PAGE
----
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Published: June 04, 2019

Watch no. 2, the Spartans’ second baseman, long enough during a ball game, and you’ll notice a couple eccentricities.

He never steps on the foul line on the way in or out of the dugout. He won’t touch a baseball as it’s resting near the mound between innings. He’ll say a little prayer behind second base after his second warmup throw in the first inning … but only after his second throw, not the first.

Sports superstitions
The tics, tugs, bends, shuffles and flexes you might see at the free throw line or in the batter’s box are only momentary rituals that athletes use in an attempt to gain a competitive edge. Even more elaborate are the sometimes weeks-long superstitions that players, coaches and even entire teams engage in, all with the belief that it will help tilt the field, or the court, in their favor.

“I definitely try to abide by those laws,” said sophomore Drew Ehrhard. Besides hard work, which resulted in his being a second-team all-Sunshine State Conference player as a freshman, Ehrhard believes his success has come in part from rituals, most of which he started doing without realizing it.

And if he inadvertently touches that baseball or steps on a foul line between innings? “You might get a few looks from teammates, but hopefully the baseball gods don’t curse you for it.”

The tics, tugs, bends, shuffles and flexes you might see at the free throw line or in the batter’s box are only momentary rituals that athletes use in an attempt to gain a competitive edge. Even more elaborate are the sometimes weeks-long superstitions that players, coaches and even entire teams engage in, all with the belief that it will help tilt the field, or the court, in their favor.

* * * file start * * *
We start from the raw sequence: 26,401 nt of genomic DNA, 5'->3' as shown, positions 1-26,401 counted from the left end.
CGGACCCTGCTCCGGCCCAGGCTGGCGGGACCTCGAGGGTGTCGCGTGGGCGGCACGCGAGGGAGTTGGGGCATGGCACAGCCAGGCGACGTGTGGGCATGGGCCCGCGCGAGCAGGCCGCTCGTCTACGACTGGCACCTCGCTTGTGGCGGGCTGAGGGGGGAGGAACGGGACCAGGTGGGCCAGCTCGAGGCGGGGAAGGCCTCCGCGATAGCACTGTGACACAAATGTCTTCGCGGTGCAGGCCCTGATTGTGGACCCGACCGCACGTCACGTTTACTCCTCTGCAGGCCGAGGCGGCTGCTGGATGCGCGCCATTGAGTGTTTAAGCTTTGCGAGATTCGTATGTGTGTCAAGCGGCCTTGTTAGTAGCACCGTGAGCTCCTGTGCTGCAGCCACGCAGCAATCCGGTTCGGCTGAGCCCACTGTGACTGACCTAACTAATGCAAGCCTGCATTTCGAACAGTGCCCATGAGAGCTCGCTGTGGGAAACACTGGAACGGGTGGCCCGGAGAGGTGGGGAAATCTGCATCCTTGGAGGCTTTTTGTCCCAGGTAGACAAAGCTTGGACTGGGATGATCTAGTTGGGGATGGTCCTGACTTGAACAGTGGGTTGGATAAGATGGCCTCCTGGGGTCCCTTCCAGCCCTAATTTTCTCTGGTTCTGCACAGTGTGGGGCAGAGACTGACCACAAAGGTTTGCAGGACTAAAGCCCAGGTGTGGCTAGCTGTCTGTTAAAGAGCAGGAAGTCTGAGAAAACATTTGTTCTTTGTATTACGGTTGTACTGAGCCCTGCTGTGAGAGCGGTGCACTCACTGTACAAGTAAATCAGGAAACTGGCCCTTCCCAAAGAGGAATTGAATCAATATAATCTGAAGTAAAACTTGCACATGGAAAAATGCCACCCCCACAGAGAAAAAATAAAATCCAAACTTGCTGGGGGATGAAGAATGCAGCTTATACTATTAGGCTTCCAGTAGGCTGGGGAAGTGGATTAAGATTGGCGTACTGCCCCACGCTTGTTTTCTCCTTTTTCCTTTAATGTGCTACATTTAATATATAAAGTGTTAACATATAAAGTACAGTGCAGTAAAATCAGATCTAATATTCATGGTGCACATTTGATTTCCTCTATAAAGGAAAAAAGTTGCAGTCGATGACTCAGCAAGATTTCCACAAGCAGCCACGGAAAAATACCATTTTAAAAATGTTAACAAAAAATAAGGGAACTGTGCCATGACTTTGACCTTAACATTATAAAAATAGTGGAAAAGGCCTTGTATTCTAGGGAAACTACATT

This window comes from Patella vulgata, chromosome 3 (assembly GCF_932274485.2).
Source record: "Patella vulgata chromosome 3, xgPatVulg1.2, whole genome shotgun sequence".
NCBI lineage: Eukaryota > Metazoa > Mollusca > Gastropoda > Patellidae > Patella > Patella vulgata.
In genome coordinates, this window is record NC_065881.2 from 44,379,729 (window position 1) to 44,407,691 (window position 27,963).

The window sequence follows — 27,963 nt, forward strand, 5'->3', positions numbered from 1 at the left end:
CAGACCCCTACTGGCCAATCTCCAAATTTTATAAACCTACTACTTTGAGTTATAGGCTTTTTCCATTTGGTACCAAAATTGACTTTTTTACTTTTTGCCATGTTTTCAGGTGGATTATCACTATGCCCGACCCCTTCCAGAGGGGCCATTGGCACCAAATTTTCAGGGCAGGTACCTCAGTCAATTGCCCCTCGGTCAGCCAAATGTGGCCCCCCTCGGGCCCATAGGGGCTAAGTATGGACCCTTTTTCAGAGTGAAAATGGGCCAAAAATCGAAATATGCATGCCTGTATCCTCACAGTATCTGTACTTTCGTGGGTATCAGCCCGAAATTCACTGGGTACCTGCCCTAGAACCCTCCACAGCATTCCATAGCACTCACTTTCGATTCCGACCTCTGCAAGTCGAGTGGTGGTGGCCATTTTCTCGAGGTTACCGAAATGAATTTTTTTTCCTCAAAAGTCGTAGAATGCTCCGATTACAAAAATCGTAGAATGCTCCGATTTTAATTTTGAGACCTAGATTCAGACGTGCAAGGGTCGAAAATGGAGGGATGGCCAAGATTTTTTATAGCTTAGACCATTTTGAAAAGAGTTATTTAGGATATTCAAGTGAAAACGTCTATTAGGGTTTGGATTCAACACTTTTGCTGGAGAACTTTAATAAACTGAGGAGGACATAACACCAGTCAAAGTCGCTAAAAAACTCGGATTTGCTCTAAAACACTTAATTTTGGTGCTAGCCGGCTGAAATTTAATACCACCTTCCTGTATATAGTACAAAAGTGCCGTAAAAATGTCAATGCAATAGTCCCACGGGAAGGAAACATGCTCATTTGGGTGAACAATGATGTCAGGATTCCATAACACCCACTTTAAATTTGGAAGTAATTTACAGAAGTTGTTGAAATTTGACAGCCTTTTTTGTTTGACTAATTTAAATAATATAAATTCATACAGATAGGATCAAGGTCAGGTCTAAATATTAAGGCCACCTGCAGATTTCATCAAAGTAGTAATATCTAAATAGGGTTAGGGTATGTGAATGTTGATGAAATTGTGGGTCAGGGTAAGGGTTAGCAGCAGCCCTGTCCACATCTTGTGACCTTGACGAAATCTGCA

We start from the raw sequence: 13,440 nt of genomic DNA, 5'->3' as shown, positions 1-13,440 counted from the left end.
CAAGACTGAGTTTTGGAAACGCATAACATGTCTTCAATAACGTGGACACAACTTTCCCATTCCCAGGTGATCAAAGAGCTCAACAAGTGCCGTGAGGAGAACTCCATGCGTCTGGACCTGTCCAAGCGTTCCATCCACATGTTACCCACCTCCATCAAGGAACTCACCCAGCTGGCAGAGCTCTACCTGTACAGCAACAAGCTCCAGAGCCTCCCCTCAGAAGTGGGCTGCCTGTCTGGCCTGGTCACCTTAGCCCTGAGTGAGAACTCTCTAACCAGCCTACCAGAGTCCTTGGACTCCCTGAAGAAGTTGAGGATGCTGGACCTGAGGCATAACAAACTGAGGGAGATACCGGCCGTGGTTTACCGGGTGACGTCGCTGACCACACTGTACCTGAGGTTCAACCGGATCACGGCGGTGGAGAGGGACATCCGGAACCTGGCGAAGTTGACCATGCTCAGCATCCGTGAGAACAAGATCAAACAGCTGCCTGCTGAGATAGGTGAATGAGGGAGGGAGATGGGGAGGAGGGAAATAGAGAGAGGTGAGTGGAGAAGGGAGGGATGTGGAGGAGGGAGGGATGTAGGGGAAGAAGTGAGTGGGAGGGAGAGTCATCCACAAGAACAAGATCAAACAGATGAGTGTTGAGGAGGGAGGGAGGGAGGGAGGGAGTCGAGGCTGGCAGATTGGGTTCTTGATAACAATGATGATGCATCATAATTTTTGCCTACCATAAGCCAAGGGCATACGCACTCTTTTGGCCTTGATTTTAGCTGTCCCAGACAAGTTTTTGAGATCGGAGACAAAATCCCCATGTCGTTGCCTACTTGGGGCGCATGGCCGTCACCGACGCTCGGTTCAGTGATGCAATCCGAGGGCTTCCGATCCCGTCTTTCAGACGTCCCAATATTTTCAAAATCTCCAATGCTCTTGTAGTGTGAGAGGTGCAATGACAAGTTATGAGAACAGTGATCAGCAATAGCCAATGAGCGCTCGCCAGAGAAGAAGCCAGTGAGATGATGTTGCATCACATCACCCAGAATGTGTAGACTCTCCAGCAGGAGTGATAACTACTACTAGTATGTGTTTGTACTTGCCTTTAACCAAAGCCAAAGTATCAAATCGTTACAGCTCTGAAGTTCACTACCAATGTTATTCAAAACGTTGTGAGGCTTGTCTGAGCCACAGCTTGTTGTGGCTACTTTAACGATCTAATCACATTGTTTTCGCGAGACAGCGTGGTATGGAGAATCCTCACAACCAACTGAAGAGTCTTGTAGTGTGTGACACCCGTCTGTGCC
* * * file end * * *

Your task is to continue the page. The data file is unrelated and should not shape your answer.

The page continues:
Sound crazy? According to Margaret Tudor, an assistant professor of sport management at UT and a certified sport psychology consultant whose research interests include student-athlete motivation, rituals or routines help athletes be in the present and are directly tied to performance.

“I think it’s just something natural that as the more elite an athlete gets — so, the more history they have — they try to find things that work for them,” she said.

As a college softball player, she made sure to put on the left sock and left shoe first when dressing for a game. She said she encourages athletes to create such habits, because they can prepare them for the challenge they’re about to face — or forget the blunder they may have just committed.

Maybe that’s what the 2013 Spartans baseball team had in mind with their “hot bread” routine. It was created by pitcher Preston Packrall ’14, according to head baseball coach Joe Urso ’92, a former All-American player for UT. A toaster was put in the dugout that season and, if the Spartans needed a rally, or seemed on the verge of scoring some runs, a slice of bread would be toasted. As the Tampa Bay Times described it:

“It will toast as chants of ‘Hot Bread’ emanate from the dugout and reverberate through the Spartans supporters in the bleachers. Upon the rally’s end, a player will eat the bread. Urso even ordered T-shirts with #hotbread emblazoned on the back.”

That team won the sixth of UT baseball’s seven NCAA national championships (and UT baseball is currently in the national championship finals, aiming for an eighth). Of course, maybe that team would have won the national title without a toaster in their dugout. After all, they scored an average of eight runs per game and won 80 percent of their games.

There’s a widespread belief that routines can help relax athletes and improve their concentration.